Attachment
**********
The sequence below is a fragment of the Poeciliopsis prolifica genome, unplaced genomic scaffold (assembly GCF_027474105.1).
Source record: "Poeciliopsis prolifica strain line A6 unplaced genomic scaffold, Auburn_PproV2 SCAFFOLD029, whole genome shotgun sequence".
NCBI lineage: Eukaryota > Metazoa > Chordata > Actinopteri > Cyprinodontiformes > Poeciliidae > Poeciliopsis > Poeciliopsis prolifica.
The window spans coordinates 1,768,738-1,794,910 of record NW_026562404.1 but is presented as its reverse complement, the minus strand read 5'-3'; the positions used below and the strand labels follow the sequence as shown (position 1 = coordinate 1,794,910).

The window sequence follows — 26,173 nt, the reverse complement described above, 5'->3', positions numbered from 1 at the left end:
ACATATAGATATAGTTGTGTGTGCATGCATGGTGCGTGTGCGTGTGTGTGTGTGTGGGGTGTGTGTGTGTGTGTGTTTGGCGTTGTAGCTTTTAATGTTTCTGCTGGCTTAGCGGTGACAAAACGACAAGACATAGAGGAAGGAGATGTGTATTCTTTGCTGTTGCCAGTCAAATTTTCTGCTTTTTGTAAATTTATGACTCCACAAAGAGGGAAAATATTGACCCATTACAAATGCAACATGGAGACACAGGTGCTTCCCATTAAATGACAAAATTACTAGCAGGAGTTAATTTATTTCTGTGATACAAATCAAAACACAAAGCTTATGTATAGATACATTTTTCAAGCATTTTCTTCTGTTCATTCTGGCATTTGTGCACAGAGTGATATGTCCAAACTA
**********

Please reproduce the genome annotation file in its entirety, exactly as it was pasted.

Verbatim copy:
The sequence below is a fragment of the Poeciliopsis prolifica genome, unplaced genomic scaffold (assembly GCF_027474105.1).
Source record: "Poeciliopsis prolifica strain line A6 unplaced genomic scaffold, Auburn_PproV2 SCAFFOLD029, whole genome shotgun sequence".
NCBI lineage: Eukaryota > Metazoa > Chordata > Actinopteri > Cyprinodontiformes > Poeciliidae > Poeciliopsis > Poeciliopsis prolifica.
The window spans coordinates 1,768,738-1,794,910 of record NW_026562404.1 but is presented as its reverse complement, the minus strand read 5'-3'; the positions used below and the strand labels follow the sequence as shown (position 1 = coordinate 1,794,910).

The window sequence follows — 26,173 nt, the reverse complement described above, 5'->3', positions numbered from 1 at the left end:
ACATATAGATATAGTTGTGTGTGCATGCATGGTGCGTGTGCGTGTGTGTGTGTGTGGGGTGTGTGTGTGTGTGTGTTTGGCGTTGTAGCTTTTAATGTTTCTGCTGGCTTAGCGGTGACAAAACGACAAGACATAGAGGAAGGAGATGTGTATTCTTTGCTGTTGCCAGTCAAATTTTCTGCTTTTTGTAAATTTATGACTCCACAAAGAGGGAAAATATTGACCCATTACAAATGCAACATGGAGACACAGGTGCTTCCCATTAAATGACAAAATTACTAGCAGGAGTTAATTTATTTCTGTGATACAAATCAAAACACAAAGCTTATGTATAGATACATTTTTCAAGCATTTTCTTCTGTTCATTCTGGCATTTGTGCACAGAGTGATATGTCCAAACTA